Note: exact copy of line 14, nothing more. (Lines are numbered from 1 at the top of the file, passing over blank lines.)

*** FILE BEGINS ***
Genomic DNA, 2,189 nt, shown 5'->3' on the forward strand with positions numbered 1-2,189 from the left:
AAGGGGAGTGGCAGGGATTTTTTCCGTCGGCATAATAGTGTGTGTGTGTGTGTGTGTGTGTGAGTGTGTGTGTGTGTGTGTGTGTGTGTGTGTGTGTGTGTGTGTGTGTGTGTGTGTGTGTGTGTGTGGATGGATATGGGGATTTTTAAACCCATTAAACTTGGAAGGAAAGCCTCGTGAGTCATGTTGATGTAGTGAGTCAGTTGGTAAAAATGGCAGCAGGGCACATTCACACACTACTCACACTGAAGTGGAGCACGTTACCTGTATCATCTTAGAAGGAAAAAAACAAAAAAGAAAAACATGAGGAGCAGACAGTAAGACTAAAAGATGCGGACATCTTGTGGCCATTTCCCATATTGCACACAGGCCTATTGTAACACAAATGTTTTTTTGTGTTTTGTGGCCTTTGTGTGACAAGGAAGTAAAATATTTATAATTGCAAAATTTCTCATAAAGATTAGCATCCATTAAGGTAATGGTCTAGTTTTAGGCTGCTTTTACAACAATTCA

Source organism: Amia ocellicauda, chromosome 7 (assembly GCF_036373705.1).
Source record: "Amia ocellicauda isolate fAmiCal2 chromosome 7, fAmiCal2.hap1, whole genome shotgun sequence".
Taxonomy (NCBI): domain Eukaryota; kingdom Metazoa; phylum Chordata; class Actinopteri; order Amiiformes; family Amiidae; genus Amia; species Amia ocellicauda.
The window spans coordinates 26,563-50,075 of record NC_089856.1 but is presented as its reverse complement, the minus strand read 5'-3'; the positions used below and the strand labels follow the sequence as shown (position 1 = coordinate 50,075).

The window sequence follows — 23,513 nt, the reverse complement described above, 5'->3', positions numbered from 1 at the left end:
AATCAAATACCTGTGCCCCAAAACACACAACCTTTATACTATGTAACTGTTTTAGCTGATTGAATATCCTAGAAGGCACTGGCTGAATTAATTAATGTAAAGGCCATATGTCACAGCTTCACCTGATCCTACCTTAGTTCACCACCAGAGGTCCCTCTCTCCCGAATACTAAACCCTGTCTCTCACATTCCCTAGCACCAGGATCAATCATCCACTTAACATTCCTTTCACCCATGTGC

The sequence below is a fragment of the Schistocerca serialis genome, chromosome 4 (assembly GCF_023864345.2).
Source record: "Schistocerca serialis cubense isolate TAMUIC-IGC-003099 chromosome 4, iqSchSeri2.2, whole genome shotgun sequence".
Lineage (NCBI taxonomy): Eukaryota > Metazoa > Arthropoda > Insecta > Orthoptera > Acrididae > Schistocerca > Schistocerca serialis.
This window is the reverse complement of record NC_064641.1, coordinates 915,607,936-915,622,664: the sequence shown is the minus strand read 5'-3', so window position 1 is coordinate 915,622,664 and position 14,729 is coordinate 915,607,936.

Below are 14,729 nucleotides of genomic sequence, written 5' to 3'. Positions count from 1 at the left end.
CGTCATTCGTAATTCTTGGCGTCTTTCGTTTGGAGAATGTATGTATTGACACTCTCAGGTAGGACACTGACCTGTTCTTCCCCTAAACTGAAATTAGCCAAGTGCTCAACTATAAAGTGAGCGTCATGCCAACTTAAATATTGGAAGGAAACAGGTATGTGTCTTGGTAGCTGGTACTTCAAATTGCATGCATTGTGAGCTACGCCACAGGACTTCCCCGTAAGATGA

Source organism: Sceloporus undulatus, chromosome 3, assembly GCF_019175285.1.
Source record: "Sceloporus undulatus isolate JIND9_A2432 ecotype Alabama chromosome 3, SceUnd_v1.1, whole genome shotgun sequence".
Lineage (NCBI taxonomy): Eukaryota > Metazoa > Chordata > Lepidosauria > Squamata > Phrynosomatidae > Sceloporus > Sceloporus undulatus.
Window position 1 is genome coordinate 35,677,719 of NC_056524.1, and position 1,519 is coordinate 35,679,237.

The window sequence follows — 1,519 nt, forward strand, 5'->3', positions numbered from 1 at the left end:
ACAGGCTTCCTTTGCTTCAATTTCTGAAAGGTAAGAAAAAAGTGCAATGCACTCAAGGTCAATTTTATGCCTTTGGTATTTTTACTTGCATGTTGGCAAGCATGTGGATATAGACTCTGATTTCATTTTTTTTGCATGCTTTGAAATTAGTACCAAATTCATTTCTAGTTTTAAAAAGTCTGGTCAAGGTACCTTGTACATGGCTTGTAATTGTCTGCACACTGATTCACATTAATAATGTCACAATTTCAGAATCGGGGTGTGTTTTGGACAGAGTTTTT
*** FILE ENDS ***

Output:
CGTCATTCGTAATTCTTGGCGTCTTTCGTTTGGAGAATGTATGTATTGACACTCTCAGGTAGGACACTGACCTGTTCTTCCCCTAAACTGAAATTAGCCAAGTGCTCAACTATAAAGTGAGCGTCATGCCAACTTAAATATTGGAAGGAAACAGGTATGTGTCTTGGTAGCTGGTACTTCAAATTGCATGCATTGTGAGCTACGCCACAGGACTTCCCCGTAAGATGA